Beep, beep! Researcher Coming Through!!

Hopefully none of you are reading this on your iPhone at a red light (or worse, on the road)

Harold Henderson posed the following analogy for consideration on the Transitional Genealogists Forum:

“One thing that sometimes causes difficulties for professional genealogists
is that there are a lot more amateurs (or hobbyists) out there than
professionals. That’s not a problem in itself, but on occasion a few
amateurs do things that place all genealogists in a bad light (such as
telling a busy clerk all about their great-great grandparent, or talking
loudly in the archives, or even defacing documents, for example).

It occurred to me during a road trip that professional drivers — usually
truck drivers but also buses and other vehicles — are another professional
group that swims in a sea of amateurs. How do they think about this and deal
with it on a day-to-day basis?”

Just as a preface to my thoughts on this, I

  • have held a commercial driver’s license and been an Ohio Department of Education certified bus driver since 1996
  • have been a state-certified on-board school bus driving trainer since 1997
  • receive at least four hours of in-service training each year
  • have taken a number of advanced driving courses over the years
  • have not had a ticket since 1992.

There were a number of replies to this post, but none that I felt addressed Harold’s original question. Not having internet access on a regular basis has slowed my blogging to a crawl, but has given me the time to hopefully distill my thoughts on the subject to a more concentrated, concise response. – not usually my forte. You may still feel it’s not my forte after wading through this.

So here it is: whether on the highway or in the courthouse, professionalism is not determined by who gets paid, who has passed which tests, or who drives what vehicle. Professionalism, rather, is an approach to what you do.  It requires an awareness of what the standards (laws) are, and a consistent application of and adherence to, those standards. A third piece of the puzzle is respect for the other parties you interact with in your travels. Whether you have passed some tests (CDL/BCG), taken some training courses (Defensive Driving 101/IGHR), or saw it on Cops or WDYTYA: if you know the rules, follow them, and treat people with respect – you are a professional, and people will perceive you as such.

Think about your commute to work and a typical bad experience on the road. Let’s say you narrowly avoid getting t-boned by someone running a red light. Do you care (aside from the physics involved) whether it was a smart car, mom and the kids in a minivan, a limo, or a semi? No – all you care is that someone wasn’t paying attention and almost killed you. The experience most likely shaped your impression of that ride as a whole. Whether or not they were “professional” is an afterthought at best. When you get home that evening you say, “Man, there were some real idiots out there on the road today!” You don’t walk in the door and comment “Wow, those professionals were okay, but the amateurs almost did me in.” On any given day, your impression of the road is forged by ALL of the driving behavior you’ve encountered that day.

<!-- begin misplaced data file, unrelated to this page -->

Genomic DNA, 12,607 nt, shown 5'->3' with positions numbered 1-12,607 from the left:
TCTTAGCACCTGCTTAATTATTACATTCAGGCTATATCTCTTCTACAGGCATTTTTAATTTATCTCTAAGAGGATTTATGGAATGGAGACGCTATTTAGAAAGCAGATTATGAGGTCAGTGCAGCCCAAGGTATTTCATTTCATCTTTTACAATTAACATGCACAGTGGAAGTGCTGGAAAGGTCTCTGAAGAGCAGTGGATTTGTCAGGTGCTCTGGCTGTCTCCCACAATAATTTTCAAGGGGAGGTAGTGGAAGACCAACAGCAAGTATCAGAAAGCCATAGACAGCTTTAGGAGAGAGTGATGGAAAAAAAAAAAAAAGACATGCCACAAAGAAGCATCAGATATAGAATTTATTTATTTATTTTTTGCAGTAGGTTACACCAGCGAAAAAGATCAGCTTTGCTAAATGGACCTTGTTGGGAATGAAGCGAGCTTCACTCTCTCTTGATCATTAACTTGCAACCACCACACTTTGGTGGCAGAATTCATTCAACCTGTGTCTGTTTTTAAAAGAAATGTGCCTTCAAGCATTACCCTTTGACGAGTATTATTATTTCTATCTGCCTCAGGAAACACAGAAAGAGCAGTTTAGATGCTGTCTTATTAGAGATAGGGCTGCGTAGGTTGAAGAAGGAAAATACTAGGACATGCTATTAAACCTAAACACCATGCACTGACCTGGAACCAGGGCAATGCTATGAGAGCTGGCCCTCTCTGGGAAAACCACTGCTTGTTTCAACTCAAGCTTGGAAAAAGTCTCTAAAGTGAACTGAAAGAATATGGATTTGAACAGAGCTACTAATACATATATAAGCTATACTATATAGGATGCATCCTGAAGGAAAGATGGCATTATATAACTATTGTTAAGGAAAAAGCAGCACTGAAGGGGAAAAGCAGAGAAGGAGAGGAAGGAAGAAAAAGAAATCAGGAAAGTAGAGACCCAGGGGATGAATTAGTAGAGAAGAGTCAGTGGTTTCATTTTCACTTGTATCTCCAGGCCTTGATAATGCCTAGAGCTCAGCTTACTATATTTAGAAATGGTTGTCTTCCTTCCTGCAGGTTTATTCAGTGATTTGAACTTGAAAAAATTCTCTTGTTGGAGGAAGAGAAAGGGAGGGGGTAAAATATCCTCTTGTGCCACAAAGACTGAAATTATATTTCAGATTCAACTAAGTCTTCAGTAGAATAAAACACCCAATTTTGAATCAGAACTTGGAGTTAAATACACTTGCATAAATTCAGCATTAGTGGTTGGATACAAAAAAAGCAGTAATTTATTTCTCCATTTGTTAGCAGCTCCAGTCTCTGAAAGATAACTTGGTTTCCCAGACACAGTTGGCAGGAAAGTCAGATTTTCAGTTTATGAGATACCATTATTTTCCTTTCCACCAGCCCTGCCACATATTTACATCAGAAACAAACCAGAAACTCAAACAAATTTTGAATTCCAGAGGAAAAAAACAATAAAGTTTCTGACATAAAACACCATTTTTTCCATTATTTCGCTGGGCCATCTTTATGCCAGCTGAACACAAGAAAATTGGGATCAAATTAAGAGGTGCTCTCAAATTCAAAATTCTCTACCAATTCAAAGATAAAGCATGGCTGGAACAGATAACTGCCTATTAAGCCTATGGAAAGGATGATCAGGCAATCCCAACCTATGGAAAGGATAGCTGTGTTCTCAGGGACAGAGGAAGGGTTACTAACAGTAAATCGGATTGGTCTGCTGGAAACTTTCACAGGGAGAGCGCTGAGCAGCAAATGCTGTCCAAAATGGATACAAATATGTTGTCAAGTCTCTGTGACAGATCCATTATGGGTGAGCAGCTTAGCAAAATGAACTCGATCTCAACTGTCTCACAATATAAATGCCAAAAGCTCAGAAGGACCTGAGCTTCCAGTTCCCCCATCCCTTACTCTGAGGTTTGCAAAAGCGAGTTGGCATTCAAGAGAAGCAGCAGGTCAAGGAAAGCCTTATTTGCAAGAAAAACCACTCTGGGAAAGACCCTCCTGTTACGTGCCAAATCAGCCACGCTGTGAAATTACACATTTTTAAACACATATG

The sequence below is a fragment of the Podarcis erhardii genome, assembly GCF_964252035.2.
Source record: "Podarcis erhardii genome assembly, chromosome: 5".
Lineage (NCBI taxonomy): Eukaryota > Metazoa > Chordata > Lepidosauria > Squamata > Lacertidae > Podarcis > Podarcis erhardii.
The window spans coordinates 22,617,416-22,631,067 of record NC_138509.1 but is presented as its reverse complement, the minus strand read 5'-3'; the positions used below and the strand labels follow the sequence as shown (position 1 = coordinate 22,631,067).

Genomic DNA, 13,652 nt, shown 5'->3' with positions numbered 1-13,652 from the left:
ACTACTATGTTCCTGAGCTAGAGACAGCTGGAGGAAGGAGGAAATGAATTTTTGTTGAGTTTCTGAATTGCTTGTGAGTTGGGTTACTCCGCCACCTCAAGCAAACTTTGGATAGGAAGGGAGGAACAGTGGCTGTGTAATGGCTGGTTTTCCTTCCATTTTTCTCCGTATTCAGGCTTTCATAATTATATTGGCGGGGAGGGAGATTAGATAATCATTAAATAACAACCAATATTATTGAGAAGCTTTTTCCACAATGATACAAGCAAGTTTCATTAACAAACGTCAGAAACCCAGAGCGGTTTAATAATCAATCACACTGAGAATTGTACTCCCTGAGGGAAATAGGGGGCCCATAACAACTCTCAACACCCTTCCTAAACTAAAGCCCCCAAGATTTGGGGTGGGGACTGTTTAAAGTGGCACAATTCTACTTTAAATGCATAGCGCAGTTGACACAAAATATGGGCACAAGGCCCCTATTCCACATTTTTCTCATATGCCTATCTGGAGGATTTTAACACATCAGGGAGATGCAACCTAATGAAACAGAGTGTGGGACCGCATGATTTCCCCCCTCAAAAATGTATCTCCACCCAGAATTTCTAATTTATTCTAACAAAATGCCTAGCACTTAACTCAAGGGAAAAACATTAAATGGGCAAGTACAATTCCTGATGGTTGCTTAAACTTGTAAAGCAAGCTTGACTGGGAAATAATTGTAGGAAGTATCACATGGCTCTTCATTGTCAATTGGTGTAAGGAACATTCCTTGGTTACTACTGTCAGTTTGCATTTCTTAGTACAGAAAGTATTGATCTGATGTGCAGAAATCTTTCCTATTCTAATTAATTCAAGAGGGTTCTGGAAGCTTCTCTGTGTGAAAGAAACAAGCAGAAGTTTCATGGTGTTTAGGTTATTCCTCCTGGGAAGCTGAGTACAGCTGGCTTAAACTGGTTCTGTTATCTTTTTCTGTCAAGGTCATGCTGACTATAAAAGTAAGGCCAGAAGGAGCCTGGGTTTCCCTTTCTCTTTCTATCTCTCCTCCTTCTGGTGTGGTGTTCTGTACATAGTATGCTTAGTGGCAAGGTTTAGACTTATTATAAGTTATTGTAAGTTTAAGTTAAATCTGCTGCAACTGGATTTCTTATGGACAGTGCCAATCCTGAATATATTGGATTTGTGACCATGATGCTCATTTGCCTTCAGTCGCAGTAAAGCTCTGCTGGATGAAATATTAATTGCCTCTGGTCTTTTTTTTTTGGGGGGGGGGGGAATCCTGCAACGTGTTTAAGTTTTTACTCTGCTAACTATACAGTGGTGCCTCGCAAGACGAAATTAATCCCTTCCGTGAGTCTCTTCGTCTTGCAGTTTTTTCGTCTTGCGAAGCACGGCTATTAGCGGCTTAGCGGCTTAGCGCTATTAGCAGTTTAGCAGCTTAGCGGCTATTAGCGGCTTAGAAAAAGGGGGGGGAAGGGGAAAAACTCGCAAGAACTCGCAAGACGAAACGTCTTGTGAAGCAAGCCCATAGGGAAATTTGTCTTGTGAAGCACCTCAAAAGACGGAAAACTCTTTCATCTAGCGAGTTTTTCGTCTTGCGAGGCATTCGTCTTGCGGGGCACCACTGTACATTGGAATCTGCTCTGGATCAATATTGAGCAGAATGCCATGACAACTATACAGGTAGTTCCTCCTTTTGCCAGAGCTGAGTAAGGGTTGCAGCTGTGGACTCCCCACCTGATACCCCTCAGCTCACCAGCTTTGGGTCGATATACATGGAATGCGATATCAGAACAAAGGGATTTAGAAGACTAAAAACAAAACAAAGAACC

Similarly, a court clerk or archivist doesn’t care whether or not you do this for fun, get paid, or have some letters after your genealogical name. Either you followed the rules, showed awareness and preparation, treated them with courtesy…or you didn’t. They don’t have a good or bad experience with a professional or amateur genealogist – they have a good or bad experience with a genealogist. Period. If the experience is bad, they go home thinking, “Man, if I never see another genealogist in here, it will be too soon.”

So how do we, as genealogists (and drivers) combat this? What is our approach – knowing that the previous person might have chalked up a strike against us before we have ever even walked in the door? Simple: we make ourselves as aware as possible of standards, records, and repositories. We always act in accordance with the rules and standards – even when it might be faster or more convenient not to do so. (I would bet that a large percentage of problems both on the road and in the courthouse are caused by impatience and hurriedness…speaking from my personal experience in both arenas). And we always, always, always treat those we encounter with respect – even when they prove they may not necessarily deserve it. Even if it’s that title searcher who has had the book you need on their table for the past hour.

How many times have you had a bad experience on the road redeemed by the courteous act of someone else? Back there, when you almost got t-boned, you pulled into the gas station on the corner to get gas and regroup – perhaps change your underwear. In heavy rush hour traffic, you realize it might be a futile task trying to get back on the road – especially since the light in the next intersection just turned red and cars are starting to back up towards you. But just then, a driver who is aware and courteous also recognizes this and rather than pulling up on the bumper of the car in front of them, leaves the exit open so that you can pull into the lane.

That is exactly what we need to do as genealogists acting professionally – whether we are getting paid or not. In fact it’s all we can do. By acting professionally yourself, you are not just projecting a good image for you – you might even be undoing a negative impression created by someone less aware.

Now get out of my way – I’m on my way to do some research.

Leave a Reply

Your email address will not be published.

I accept the Privacy Policy